Exclusive: Bailing out of Oblivion In August 1949, in a converted gyroscope factory in northwest Long Island, the first United Nations conference on the environment took place. A temporary UN headquarters, the factory was located at Lake Success bordering the city borough of Queens. Gathered together that August were 706 experts from 48 countries -- agriculturalists, economists, geologists, and ecologists -- from universities, scientific associations, and from private industry. They were tasked to produce the evidence and the solutions to one of the world’s most intractable problems – known then as “the improvident use of the world’s natural resources”. The 1949 UN Scientific Conference on the Conservation and Utilization of Resources was a milestone. And yet today no one talks of it. Instead, history records that the involvement of the UN in the environmental cause began in 1972 in Stockholm at the Conference of the Human Environment. The 1949 conference was not even a footnote.
The most urgent issue on the agenda in 1949 had been the “exhaustion” of the world’s essential raw materials and the demands of an ever-increasing population. There were high hopes. At the opening ceremony on August 17, the Democratic Mayor of New York, William O’Dwyer, had described how the human race was at last to summon “the intelligence and the fortitude to bail itself out of oblivion”. The world was ready to “take up its account with nature”. O’Dwyer told the conference participants that they were “accountants” who were to prepare a balance sheet: “The accounting may prove shocking to some, others may quarrel with the bill, still others may threaten to fight. But in the long run, and in the highest interest of mankind, the account must be squared”.
The 1949 Scientific Conference was built around six major themes -- land, water, forests, wildlife and fish, fuels, energy and minerals. There were discussions about wind power and thermal electricity, and the potential energy available in the world’s rivers. Wind power was examined in some detail and also “the direct utilization of the energy of the sun” ; there were ideas for “the better design of buildings with improved insulating materials”. There was expertise provided on flood control and the prevention of soil erosion. There were calls for soil research by geologists, ecologists and economists. Ideas for better land use were discussed. There was criticism of reliance on meat production, which it was argued could not be sustained. Evidence was presented of the inherent danger in the continuing destruction of the world’s forests “in large scale” and warnings about the “dire consequences” of a “lavish use” of timber. Each of the debates held during the conference included a variety of experts -- foresters, engineers, agricultural scientists, civil engineers, and economists. One participant recalled: “Virtually every session of the conference produced rigorous proposals for the changes in the policies of governments and the need for conventions between governments”.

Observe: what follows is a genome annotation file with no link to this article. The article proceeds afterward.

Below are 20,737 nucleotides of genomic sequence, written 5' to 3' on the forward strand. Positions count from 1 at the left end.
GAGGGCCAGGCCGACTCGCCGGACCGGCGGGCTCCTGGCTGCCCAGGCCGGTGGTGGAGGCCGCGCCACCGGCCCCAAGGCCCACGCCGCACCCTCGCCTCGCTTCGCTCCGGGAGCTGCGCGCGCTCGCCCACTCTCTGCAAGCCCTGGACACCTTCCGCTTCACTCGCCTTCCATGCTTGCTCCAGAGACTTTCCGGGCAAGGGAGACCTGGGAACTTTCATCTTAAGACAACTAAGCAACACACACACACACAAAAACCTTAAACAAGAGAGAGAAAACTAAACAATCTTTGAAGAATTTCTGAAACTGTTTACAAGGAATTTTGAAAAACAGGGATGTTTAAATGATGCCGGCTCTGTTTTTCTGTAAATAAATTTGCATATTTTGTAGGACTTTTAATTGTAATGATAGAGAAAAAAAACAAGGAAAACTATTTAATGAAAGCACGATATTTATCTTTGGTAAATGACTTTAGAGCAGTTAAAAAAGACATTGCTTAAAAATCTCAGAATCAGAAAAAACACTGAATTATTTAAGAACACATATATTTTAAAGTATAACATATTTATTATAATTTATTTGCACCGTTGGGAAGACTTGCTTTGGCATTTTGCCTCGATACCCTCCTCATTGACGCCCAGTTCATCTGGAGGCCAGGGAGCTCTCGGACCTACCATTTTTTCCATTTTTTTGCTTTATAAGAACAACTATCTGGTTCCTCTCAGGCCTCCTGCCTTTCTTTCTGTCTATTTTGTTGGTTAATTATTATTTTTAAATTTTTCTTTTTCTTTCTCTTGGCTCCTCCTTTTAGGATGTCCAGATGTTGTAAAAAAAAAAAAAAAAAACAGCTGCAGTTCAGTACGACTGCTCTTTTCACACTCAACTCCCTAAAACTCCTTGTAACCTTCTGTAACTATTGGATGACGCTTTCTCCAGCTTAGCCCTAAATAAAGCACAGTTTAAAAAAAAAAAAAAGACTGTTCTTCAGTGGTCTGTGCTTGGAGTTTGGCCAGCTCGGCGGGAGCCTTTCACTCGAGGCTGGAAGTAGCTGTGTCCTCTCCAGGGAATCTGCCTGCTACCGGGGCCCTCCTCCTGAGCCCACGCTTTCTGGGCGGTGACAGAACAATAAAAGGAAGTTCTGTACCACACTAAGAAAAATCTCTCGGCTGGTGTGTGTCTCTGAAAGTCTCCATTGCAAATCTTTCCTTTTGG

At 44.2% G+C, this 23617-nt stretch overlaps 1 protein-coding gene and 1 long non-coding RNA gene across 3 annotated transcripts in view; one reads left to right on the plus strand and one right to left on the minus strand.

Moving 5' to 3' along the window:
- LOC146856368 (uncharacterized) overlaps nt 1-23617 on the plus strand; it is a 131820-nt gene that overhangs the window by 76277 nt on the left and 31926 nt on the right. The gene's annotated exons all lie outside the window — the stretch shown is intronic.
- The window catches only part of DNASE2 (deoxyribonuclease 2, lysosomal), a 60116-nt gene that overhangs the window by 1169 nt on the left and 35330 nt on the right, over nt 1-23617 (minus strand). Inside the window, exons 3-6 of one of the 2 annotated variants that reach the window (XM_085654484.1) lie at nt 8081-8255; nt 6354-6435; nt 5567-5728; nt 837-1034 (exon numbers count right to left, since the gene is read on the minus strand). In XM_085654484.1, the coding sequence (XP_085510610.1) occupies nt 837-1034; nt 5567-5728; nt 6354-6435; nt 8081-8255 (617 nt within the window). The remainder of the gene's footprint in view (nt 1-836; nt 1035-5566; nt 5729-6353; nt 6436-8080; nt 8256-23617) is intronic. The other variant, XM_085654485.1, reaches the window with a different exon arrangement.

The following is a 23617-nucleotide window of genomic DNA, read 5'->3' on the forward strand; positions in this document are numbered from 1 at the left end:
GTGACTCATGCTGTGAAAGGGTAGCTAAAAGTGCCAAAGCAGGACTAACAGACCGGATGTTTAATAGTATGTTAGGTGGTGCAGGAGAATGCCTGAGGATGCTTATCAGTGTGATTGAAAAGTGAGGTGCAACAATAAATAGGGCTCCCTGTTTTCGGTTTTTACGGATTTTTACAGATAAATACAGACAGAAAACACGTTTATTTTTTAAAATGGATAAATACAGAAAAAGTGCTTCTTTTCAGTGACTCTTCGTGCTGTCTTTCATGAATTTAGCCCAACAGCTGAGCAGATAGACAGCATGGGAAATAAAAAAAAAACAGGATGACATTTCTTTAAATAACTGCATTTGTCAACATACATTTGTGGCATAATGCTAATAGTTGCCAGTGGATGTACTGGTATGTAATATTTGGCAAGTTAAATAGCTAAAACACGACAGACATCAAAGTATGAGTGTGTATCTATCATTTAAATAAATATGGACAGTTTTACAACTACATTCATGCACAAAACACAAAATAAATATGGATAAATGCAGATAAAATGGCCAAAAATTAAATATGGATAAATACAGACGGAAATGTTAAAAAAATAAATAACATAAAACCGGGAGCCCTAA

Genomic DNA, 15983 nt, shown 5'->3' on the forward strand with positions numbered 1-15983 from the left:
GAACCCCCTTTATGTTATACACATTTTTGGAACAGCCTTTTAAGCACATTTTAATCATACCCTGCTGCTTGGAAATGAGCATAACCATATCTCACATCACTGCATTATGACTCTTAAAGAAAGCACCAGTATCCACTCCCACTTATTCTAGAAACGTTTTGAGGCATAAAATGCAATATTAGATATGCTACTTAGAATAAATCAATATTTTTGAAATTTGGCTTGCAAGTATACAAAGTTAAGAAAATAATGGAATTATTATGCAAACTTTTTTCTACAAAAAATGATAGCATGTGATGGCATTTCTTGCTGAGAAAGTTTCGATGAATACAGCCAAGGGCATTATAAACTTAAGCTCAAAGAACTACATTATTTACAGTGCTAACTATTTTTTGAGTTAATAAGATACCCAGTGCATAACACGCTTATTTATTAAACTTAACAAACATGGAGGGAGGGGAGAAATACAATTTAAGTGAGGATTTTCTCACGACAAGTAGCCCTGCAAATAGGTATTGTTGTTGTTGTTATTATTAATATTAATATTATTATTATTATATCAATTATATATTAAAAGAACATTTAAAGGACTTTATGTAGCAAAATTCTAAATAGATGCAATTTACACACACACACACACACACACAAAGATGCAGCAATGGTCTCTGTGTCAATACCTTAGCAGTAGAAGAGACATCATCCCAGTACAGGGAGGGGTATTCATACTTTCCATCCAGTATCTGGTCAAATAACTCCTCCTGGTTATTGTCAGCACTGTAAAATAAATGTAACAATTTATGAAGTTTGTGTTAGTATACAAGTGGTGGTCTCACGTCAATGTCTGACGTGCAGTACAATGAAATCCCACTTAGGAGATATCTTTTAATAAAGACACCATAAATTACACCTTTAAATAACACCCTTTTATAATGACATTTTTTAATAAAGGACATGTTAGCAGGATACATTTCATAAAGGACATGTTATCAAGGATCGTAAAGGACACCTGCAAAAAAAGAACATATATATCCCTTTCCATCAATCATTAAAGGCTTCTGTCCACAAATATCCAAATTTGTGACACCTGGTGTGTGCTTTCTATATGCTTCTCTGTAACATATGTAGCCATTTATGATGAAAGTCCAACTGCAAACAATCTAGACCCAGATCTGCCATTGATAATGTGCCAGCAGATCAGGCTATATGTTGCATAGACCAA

There were also special interest lobbyists at Lake Success; they fielded experts who willingly provided estimates of world-wide oil and gas reserves which they predicted would “last for centuries”. But the real danger to the idea of conservation was to be found elsewhere, for even as the final preparations for the conference were underway there had been a series of newspaper headlines that “reds” and “subversive aliens” had infiltrated the UN staff. This information had come from an anonymous witness in testimony to the all powerful Congressional committee – the Senate Judiciary Committee whose chairman was Senator Patrick McCarran. A divorce lawyer and former Chief Justice of Nevada, McCarran was an expert in mining, land and water rights. And while Senator Joe McCarthy’s name defines the era, McCarran’s own legacy was a creation of distrust on Capitol Hill of all things concerning the UN. McCarran said that the UN had been created to extend the welfare state idea to a welfare world.